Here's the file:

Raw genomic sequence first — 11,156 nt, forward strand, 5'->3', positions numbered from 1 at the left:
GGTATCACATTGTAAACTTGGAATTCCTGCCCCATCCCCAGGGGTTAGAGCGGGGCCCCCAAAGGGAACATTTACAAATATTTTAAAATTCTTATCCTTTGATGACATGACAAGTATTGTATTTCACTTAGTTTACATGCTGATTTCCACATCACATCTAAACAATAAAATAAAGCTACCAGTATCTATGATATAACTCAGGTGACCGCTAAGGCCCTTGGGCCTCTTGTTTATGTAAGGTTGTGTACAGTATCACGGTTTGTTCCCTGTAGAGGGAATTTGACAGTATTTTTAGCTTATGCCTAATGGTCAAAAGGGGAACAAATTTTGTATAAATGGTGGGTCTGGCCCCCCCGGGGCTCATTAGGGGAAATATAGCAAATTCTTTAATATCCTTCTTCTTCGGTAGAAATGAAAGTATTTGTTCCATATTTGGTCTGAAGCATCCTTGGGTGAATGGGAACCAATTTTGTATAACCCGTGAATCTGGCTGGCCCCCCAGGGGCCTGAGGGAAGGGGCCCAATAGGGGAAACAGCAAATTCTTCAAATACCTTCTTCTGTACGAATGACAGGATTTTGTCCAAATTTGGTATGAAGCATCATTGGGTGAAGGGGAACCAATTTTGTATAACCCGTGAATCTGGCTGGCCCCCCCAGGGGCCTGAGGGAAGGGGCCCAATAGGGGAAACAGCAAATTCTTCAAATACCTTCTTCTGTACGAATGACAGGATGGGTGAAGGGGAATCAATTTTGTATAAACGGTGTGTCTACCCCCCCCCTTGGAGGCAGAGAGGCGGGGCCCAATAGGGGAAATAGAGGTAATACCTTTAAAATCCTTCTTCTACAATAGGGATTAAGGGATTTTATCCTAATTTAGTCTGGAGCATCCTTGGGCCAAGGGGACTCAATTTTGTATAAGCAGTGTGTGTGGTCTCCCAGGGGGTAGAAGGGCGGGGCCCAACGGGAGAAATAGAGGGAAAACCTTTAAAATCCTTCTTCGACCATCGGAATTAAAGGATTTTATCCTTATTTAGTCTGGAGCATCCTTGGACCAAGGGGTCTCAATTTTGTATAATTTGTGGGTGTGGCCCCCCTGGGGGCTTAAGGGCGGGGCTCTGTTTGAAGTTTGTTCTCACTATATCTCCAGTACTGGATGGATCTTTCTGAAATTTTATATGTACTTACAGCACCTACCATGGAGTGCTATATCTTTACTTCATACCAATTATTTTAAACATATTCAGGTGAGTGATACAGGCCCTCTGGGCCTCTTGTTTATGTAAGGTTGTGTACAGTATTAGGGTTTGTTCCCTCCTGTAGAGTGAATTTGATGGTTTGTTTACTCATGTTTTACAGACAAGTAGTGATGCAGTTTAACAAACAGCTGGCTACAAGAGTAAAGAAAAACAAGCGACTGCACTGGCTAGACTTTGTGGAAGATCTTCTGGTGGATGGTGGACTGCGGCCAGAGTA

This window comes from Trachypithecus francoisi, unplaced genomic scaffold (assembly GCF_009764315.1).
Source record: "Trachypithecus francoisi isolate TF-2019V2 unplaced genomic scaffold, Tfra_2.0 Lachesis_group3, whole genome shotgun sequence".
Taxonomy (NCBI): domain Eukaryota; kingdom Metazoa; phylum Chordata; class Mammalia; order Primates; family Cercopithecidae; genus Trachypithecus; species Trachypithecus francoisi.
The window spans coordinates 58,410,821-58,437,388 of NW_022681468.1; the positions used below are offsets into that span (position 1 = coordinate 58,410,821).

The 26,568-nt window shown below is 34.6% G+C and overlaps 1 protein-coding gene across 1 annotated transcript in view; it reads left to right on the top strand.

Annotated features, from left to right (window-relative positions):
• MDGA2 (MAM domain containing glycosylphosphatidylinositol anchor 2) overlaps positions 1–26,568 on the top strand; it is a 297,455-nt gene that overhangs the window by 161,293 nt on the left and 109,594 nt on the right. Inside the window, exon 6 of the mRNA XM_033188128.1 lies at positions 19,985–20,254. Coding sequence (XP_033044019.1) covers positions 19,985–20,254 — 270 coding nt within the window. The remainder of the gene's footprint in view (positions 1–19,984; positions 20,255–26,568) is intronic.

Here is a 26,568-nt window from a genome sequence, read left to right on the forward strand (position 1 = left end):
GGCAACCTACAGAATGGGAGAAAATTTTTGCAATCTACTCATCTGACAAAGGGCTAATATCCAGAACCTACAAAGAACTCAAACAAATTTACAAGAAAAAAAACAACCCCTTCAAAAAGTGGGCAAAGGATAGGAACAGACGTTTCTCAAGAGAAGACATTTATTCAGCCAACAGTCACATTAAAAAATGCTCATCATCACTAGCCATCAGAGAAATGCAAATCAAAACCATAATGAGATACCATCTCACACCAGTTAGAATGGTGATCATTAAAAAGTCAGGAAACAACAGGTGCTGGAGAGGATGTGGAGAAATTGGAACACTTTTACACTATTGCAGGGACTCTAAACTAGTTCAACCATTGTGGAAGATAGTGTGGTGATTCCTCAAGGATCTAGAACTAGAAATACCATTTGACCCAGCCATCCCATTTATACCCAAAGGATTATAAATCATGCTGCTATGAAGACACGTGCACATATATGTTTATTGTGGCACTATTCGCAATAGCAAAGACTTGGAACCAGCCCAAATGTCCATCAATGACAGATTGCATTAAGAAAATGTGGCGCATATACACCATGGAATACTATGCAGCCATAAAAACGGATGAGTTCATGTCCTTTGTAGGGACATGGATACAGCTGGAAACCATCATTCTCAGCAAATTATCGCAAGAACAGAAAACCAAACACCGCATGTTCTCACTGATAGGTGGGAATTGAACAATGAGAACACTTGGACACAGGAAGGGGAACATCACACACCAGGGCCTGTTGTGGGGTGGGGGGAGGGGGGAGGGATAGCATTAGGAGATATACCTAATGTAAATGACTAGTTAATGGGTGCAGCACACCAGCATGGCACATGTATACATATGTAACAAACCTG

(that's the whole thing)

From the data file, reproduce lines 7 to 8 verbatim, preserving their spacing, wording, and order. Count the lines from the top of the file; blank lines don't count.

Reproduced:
The 26,568-nt window shown below is 34.6% G+C and overlaps 1 protein-coding gene across 1 annotated transcript in view; it reads left to right on the top strand.

Annotated features, from left to right (window-relative positions):